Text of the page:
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FAQs about Harlequin Shrimps Identification

Related FAQs: Gnathophylliids 1Gnathophylliids 2, & FAQs on: Gnathophylliid Behavior, Gnathophylliid Compatibility, Gnathophylliid Selection, Gnathophylliid Systems, Gnathophylliid Feeding, Gnathophylliid Disease, Gnathophylliid Reproduction, & Marine Shrimps 1, Marine Shrimps 3, Shrimp Identification, Shrimp Selection, Shrimp Behavior, Shrimp Compatibility, Shrimp Systems, Shrimp Feeding, Shrimp Reproduction, Shrimp Disease, Cleaner Shrimp, Banded Coral Shrimp, Dancing Shrimp, Harlequin Shrimp, Pistol Shrimp, Saron Shrimp, Mantis Shrimp, Anemone Eating ShrimpCrustacean Identification, Crustacean Selection, Crustacean Behavior, Crustacean Compatibility, Crustacean Systems, Crustacean Feeding, Crustacean Disease, Crustacean Reproduction,

Related Articles: Harlequin Shrimp, Shrimp A Few Common Shrimps for the Marine Aquarium by James W. Fatherree,

- Identifying the Hymenocera Shrimps - Hi, How are the various species of harlequin shrimps identified? <Well... to my knowledge, there are only two species: H. elegans and H. picta. Telling them apart is reasonably easy as H. elegans almost always has some blue in its colored spots, and sometimes the spots are entirely blue. Spots on H. picta are typically a pink/salmon color with no blue at all.> Someone has recently discovered some here in South Africa and is trying to determine which of the harlequin shrimp species it is. Any ideas? <Try the colors first.> Many  thanks, James. <Cheers, J -- >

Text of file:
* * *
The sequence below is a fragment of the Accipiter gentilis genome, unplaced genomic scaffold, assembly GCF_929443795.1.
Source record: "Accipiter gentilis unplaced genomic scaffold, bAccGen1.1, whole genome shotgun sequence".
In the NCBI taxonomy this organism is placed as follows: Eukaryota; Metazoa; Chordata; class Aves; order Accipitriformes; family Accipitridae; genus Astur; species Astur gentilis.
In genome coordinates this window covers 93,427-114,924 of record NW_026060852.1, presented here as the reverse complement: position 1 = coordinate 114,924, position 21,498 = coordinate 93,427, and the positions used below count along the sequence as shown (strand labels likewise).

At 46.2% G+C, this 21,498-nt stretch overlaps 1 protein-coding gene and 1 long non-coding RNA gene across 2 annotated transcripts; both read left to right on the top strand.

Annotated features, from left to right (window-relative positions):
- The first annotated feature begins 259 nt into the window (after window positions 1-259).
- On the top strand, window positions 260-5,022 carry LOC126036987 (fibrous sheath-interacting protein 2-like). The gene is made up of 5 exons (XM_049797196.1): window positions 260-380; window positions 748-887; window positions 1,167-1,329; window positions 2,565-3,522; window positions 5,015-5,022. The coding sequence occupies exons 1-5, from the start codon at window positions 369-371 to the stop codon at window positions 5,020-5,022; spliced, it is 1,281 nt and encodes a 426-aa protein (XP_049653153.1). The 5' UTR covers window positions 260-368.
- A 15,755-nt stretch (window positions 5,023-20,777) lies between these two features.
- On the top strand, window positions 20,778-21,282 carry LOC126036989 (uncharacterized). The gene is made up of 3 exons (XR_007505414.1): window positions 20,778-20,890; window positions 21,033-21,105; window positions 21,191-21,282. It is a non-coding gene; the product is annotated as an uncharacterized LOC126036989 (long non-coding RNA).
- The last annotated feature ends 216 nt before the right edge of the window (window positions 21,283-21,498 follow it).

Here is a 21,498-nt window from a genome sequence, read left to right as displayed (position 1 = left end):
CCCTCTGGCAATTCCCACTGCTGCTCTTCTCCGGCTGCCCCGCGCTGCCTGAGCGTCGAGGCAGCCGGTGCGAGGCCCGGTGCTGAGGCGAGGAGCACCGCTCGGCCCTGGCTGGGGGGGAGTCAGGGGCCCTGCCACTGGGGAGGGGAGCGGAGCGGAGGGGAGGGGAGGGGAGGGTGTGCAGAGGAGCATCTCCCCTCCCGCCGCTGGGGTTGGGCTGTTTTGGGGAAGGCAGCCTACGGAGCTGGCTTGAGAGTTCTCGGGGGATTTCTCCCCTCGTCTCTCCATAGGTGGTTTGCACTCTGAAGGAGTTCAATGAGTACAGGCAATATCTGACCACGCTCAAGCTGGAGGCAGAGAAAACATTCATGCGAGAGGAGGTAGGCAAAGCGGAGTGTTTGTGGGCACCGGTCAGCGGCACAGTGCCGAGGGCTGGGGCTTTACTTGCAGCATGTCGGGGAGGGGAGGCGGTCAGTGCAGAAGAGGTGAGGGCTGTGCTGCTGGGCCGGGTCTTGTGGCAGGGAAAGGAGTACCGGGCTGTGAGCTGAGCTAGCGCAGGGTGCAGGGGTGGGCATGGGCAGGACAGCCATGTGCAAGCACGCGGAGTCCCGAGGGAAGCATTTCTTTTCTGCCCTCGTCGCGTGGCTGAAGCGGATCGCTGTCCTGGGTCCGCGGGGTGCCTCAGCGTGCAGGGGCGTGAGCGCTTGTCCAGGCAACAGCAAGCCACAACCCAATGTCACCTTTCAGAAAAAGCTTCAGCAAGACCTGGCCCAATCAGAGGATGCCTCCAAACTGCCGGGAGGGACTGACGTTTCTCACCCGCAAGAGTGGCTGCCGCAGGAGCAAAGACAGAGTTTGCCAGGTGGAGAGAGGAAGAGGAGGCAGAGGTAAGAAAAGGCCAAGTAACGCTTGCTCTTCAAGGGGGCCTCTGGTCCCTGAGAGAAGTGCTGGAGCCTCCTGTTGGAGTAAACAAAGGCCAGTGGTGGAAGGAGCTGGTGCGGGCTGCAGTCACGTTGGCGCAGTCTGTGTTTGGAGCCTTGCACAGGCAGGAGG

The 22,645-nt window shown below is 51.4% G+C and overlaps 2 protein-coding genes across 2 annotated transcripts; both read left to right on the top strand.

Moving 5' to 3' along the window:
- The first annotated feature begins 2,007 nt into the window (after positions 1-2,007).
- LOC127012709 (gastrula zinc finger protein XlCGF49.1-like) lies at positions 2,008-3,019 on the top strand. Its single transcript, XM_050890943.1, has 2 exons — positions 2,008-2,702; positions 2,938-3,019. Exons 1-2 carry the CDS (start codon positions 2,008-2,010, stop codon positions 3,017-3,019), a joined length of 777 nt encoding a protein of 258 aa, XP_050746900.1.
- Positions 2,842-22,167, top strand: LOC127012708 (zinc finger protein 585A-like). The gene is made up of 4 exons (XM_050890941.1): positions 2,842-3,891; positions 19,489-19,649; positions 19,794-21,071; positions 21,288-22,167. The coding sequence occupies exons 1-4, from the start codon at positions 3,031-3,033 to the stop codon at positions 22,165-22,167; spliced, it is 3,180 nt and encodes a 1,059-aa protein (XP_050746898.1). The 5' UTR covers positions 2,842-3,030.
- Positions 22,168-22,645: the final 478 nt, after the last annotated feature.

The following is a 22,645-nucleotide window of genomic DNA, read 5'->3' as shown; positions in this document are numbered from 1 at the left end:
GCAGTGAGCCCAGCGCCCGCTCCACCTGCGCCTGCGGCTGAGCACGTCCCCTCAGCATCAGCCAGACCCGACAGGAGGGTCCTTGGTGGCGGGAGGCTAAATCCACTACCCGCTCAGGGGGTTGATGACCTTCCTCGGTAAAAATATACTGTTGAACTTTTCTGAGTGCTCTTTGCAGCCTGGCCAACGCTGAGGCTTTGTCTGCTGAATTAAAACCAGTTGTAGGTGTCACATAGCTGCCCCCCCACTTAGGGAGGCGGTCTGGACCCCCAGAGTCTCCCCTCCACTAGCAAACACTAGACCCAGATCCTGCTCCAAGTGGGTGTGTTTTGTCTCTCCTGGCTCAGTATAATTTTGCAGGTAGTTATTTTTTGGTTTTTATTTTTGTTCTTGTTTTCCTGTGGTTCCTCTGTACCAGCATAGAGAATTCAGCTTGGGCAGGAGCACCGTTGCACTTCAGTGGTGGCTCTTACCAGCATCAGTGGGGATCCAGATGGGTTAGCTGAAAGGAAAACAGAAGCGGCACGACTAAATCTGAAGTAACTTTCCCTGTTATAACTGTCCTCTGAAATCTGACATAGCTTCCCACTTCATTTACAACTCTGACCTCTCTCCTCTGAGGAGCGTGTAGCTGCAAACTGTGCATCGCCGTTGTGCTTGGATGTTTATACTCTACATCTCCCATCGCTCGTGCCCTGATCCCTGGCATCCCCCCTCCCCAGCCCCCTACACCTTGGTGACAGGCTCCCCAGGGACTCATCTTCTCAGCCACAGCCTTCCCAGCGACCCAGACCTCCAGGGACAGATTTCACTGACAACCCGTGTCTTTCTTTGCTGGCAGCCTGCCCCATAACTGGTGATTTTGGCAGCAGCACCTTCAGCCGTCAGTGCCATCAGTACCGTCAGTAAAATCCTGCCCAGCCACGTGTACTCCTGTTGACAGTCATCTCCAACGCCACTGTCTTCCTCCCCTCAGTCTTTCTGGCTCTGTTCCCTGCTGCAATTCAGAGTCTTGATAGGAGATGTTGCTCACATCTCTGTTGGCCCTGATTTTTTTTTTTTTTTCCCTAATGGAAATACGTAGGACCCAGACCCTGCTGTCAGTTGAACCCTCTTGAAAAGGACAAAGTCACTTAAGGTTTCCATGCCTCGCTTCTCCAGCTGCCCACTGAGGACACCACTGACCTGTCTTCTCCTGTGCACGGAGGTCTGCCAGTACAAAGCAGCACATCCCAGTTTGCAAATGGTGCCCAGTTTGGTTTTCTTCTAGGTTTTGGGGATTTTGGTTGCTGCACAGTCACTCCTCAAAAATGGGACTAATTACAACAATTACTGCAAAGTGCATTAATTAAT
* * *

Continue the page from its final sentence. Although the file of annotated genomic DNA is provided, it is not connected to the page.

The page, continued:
Shrimp ID help please -- 06/29/08 Hello WWM crew. Attached is a picture of a shrimp that I would like some help verifying its ID, please. This shrimp was found by a friend of mine while diving in Panama City, FL (northern Gulf of Mexico). She found it when she picked up a long spine sea urchin to show to a student (she is a dive instructor). She came to me and to a biology teacher for help in identification. The biology teacher thought it to possibly be in the Periclimenes family or possibly the Gnathophyllum family. <The latter... though at first I too thought it was a Palaemonid... faulty memory... more so all the time> I did a lot of Google work and also searched your site but found little info. Based on a few difficult to see photos, I believe it is Gnathophyllum elegans. This seems supported (at least down to the Gnathophyllum family) by the fact that it was found on the bottom of an urchin, and Julian Sprung's book "Invertebrates: A Quick Reference Guide" reports that Gnathophyllum may feed on the feet of urchins and sea stars. <Mmm, nah! Must> The best photos I could find with the full scientific name came from not what I would consider highly reliable sources and most of them were not written in English, but they were the closest matches I could find and did indicate the scientific name of Gnathophyllum elegans. Any help you could give towards a definite ID would be greatly appreciated. Also, what are your opinions as to their aquarium suitability (given that it would almost certainly require a species only biotype). I realize their natural diet would be difficult to replicate and not desirable to replicate in my opinion. Mr. Sprung recommends feeding finely chopped meaty foods and even flake foods; <No... like most of its family, this animal feeds on the tube feet of certain echinoderms found in its range. An interesting remark... it is recorded as a facultative cleaner, removing parasites from fishes, when young> however, I think he is somewhat overly optimistic on some animals' aquarium suitability. Thanks for all your help (past, present and future!). Sincerely, Rob Watson <Am almost sure this is Gnathophyllum panamense... found from the lower Sea of Cortez in Mexico's Baja to Ecuador... Bob Fenner>

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